Fiscal Follies and International Trade

Posted on February 6, 2014 by


William Galston published an opinion piece in Tuesday’s Wall Street Journal titled: Obama’s Moment of Truth on Trade. In the editorial Galston compares Obama’s trade statement in his recent State of the Union address to Bill Clinton’s battle to pass NAFTA in 1993. Clinton faced significant political opposition within his own party, but stood tall for the principles of free trade. NAFTA passed. According to Galston this was Clinton’s defining moment on trade. President Obama is finding opposition within his own party from Harry Reid and others. Is this President Obama’s defining moment when it comes to trade policy? Galston thinks so. And it may very well be.

However the situation today is much different than it was in the early 1990s. A report issued by the Peterson Institute for the International Economics on Wednesday shows just how different the environment is. The report is a string of short essays analyzing the effects of our Congress’s inability to pass budget legislation in recent years. I’d like to quote from the introductory essay by Institute President Adam S. Posen. Posen indicates how our fiscal problems are affecting the ability of Obama to negotiate trade pacts.

The most overlooked and perhaps most lasting harmful effect of the fiscal follies will be the severely diminished ability of the United States to conclude international economic negotiations. For the most part, the US government have historically gone into economic discussions, whether trade negotiations, G-7 or G-20 summits, or International Monetary Fund (IMF) debt program discussions, with three strong cards: the ability to set the initial agenda; the financial strength to hold the line when there were disputes; and the credible tactic of demanding a good deal lest Congress object. All that leverage is now diminished. At the IMF–World Bank and G-7 meetings in October 2013, the first agenda item was criticism of the United States (deservedly). Nothing else got tackled. The Obama  administration’s ambitious trade opening agenda of concluding Trans-Pacific and Trans-Atlantic partnerships is stalled because of negotiating partners (rightly) doubting the ability of the US government to win congressional approval.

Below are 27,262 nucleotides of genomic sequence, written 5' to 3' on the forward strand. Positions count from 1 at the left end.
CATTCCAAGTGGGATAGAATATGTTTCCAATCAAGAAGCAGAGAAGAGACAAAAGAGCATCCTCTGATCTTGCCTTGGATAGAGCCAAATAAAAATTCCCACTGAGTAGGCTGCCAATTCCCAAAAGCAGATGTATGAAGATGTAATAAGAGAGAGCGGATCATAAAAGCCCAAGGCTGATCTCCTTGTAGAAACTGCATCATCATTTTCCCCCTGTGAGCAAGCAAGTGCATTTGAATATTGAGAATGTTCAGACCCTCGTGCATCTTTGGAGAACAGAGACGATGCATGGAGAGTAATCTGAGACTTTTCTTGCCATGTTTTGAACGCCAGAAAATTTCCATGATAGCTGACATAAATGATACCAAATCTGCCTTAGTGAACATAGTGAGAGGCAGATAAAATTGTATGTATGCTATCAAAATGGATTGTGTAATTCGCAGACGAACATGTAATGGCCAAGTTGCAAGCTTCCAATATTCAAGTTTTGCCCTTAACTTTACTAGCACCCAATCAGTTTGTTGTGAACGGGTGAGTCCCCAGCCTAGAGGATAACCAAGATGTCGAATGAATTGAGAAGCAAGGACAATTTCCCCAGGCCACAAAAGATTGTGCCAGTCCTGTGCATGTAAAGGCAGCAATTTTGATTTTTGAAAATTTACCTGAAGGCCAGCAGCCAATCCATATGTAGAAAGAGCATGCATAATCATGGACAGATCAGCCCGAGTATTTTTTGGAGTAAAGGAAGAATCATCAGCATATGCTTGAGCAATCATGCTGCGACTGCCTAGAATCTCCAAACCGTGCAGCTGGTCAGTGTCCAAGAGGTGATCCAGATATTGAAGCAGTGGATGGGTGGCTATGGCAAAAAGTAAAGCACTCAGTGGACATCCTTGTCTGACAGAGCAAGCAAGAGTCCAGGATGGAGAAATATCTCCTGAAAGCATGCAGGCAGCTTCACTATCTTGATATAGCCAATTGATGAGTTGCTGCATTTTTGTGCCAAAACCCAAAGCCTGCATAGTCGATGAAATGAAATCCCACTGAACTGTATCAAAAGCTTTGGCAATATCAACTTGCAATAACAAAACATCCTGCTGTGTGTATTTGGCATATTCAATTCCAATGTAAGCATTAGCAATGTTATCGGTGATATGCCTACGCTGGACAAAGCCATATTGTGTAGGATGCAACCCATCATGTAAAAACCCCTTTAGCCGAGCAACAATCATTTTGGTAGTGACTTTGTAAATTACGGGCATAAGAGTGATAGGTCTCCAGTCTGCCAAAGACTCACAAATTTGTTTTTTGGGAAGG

If this is Obama’s moment of truth with respect to trade policy it’s very likely that our current president’s economic legacy is going to be tarnished (not that Obama’s economic image needed any additional blotches for a truly sullied aura). Free trade between individuals, businesses, and nations is the foundation of economic growth. Our mismanaged budgetary escapades at the federal level are not going away and have definitive consequences for both the perpetrators (President Obama and Congress) and the victims.